CHARLOTTE, N.C. (WBTV) – Charlotte Mayor Jennifer Roberts says the city is “is not prepared” to discuss repealing the city’s non-discrimination ordinance that led to House Bill 2 at its meeting Monday night.
The announcement comes after legislative leaders announced the possibility of a short session of the General Assembly to repeal the law, but made dropping the Charlotte ordinance a condition for repealing HB2.
Monday afternoon, the Charlotte Chamber of Commerce issued a statement that said it was disappointed the Council will not take up the issue.
“We applaud and support the intentions of the Charlotte City Council to extend nondiscrimination protections to the LGBT community, but are disappointed that the Council has not acted in response to the call for action from legislative leaders,” the Chamber’s statement said in part. “We continue to call on leaders at the city and state to act and specifically request that the North Carolina General Assembly move to repeal HB2 as quickly as possible.”
What is House Bill 2?
HB2 requires individuals to use the bathroom corresponding to the gender listed on their birth certificate in government buildings, schools and universities, and initially took away the ability of employees to sue their employers in state court for discrimination or wrongful termination, among other things.
Months later, the legislature voted only to change a portion of HB2 that stripped workers of the right to sue their employers for wrongful termination.
The bill was passed in a one-day special session in late March and was signed by Governor McCrory later that night.
It came as a response to a non-discrimination ordinance passed in February by the Charlotte City Council. The ordinance broadly defined how businesses should treat gay, lesbian and transgender customers. The debate, as in other cities, focused on bathrooms.
Council won’t consider ordinance repeal Monday
“The City of Charlotte continues its commitment to be a welcoming community that honors and respects all people,” Roberts said in a statement. “We appreciate the state wanting to find a solution to the challenges we are facing and applaud the governor for recognizing the state should overturn HB2, which the state can do at any time without any action from the City of Charlotte.”
“We are not prepared to add this item to our agenda this evening, however, we urge the state to take action as soon as possible and encourage continued dialogue with the broader community,” she continued.
The city’s announcement came about an hour before organizers with Equality NC and the Human Rights Campaign (HRC) were scheduled to ask the city council to stand their ground and keep the city’s non discrimination protections for the LGBT community.
“Let’s keep our eyes on the ball: HB2 is the problem. PayPal, the NCAA, and the ACC all left because of HB2,” said executive director of Equality NC Chris Sgro.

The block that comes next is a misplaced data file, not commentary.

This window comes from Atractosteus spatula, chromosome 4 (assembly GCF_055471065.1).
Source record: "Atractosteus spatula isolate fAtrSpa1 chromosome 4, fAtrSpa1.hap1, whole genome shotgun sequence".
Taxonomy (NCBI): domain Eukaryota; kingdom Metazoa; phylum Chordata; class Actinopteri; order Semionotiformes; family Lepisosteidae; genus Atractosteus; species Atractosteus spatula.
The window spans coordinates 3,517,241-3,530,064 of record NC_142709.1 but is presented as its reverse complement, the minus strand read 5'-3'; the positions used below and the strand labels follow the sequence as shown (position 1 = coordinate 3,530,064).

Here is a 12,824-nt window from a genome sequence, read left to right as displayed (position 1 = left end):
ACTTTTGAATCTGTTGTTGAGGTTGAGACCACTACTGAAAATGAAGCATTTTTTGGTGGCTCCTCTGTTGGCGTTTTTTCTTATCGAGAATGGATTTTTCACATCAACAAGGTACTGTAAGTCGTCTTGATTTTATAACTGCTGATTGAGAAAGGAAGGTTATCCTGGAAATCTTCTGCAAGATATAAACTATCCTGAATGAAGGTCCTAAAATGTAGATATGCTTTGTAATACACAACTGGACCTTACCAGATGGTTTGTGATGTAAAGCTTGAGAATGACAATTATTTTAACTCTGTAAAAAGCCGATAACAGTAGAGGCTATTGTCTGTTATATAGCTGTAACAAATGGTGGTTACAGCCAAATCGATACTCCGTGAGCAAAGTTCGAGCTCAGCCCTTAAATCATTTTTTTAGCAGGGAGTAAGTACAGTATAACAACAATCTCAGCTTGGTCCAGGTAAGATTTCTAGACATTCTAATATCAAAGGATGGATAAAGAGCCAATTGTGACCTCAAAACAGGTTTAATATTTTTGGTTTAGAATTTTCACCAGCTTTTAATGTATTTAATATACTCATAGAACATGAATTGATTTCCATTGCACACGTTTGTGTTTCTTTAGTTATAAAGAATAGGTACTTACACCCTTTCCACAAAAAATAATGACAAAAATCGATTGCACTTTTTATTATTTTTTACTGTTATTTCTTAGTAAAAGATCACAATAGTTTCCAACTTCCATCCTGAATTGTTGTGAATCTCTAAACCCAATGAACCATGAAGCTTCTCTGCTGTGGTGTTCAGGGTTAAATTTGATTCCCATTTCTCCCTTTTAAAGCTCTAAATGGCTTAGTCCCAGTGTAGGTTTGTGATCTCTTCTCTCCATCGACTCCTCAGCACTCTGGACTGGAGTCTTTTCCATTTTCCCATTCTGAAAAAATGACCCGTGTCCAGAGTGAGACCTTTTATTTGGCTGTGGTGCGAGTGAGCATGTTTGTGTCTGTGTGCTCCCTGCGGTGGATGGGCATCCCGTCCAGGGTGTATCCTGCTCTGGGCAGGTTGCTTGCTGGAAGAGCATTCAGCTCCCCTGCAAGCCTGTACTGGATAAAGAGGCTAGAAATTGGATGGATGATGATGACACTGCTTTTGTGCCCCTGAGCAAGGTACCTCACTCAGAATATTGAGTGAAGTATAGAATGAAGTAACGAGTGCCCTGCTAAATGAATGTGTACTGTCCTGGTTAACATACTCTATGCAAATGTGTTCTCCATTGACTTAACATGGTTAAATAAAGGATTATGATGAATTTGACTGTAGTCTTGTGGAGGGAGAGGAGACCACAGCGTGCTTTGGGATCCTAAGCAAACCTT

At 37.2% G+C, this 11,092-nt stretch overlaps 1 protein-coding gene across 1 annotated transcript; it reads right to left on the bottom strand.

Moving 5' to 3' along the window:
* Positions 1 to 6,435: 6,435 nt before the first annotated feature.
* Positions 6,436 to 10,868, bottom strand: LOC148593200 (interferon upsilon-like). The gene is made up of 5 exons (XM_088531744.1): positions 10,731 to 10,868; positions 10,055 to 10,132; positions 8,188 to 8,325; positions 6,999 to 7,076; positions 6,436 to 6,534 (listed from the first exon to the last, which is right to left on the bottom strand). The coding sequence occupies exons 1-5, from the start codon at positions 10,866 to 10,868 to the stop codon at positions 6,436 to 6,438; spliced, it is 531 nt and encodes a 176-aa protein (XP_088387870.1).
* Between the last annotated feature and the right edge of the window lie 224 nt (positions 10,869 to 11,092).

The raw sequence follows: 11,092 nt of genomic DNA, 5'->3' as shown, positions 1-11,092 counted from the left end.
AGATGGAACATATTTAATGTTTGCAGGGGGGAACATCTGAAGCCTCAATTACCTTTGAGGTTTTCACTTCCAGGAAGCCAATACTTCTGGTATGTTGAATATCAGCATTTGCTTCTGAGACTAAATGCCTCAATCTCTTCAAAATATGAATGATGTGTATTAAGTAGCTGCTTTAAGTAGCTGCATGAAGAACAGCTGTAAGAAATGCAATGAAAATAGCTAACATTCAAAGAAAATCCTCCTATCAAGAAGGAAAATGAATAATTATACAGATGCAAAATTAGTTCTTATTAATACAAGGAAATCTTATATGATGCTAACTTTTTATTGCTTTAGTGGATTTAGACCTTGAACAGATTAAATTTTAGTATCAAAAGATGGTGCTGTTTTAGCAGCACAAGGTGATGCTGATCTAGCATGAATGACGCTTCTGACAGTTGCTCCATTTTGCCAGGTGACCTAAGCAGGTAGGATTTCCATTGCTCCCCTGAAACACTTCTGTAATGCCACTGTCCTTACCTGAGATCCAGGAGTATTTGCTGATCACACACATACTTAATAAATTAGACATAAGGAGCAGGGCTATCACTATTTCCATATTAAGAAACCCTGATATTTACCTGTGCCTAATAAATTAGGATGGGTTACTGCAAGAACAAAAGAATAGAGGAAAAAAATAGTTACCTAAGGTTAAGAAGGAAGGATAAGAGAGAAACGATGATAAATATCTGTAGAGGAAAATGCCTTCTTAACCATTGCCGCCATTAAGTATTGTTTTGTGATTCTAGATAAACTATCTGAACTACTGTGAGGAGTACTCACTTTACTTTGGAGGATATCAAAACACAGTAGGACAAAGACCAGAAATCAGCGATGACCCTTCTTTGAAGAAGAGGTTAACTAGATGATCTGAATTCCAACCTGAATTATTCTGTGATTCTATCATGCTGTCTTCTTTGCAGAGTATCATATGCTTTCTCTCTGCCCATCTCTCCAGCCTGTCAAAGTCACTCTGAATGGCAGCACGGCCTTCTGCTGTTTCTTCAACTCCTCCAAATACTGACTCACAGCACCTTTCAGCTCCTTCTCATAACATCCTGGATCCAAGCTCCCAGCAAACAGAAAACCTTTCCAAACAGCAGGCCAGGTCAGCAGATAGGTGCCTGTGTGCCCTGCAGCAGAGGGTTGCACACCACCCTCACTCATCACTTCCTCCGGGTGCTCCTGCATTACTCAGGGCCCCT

“Mayor Jennifer Roberts didn’t sign HB2. The NBA didn’t sign HB2. Pat McCrory alone signed the bill that has cost us millions,” Sgro said Sunday night. “Charlotte’s ordinance is a competitive advantage for our business community and any economic developer will tell you as much. Stop wasting time and repeal [HB2].”
Chamber calls for ‘reset’ on legislation
The Charlotte Chamber of Commerce, together with hospitality and tourism leaders, called for the city of Charlotte and state leaders to repeal the controversial legislation that has thrust the state into the national spotlight.
House Bill 2 had repeatedly been named the reason for the state losing high profile sports games, business expansions and concerts.
The joint call for action comes days after a lobbyist group said it had been given assurances by Governor Pat McCrory that he would call a special session to repeal HB2 if the city of Charlotte repealed its non-discrimination ordinance and if there was enough support in the General Assembly to repeal the law.
“If the Charlotte City Council totally repeals the ordinance and then we can confirm there is support to repeal among the majority of state lawmakers in the House and Senate, the governor will call a special session,” McCrory’s communications director Josh Ellis said Friday.
Ellis said the Governor has been saying House Bill 2 was only needed if the Charlotte ordinance remained in place.
Cooper calls for special session
Monday morning, Attorney General Roy Cooper – who is the Democratic candidate for governor, called on McCrory to call a special session of the General Assembly.
“The damage to our economy must be stopped and it is clear that full repeal of HB2 will accomplish this,” Cooper said. “The Governor should call for a special session today. It’s time for the Governor to be a leader, not a follower.”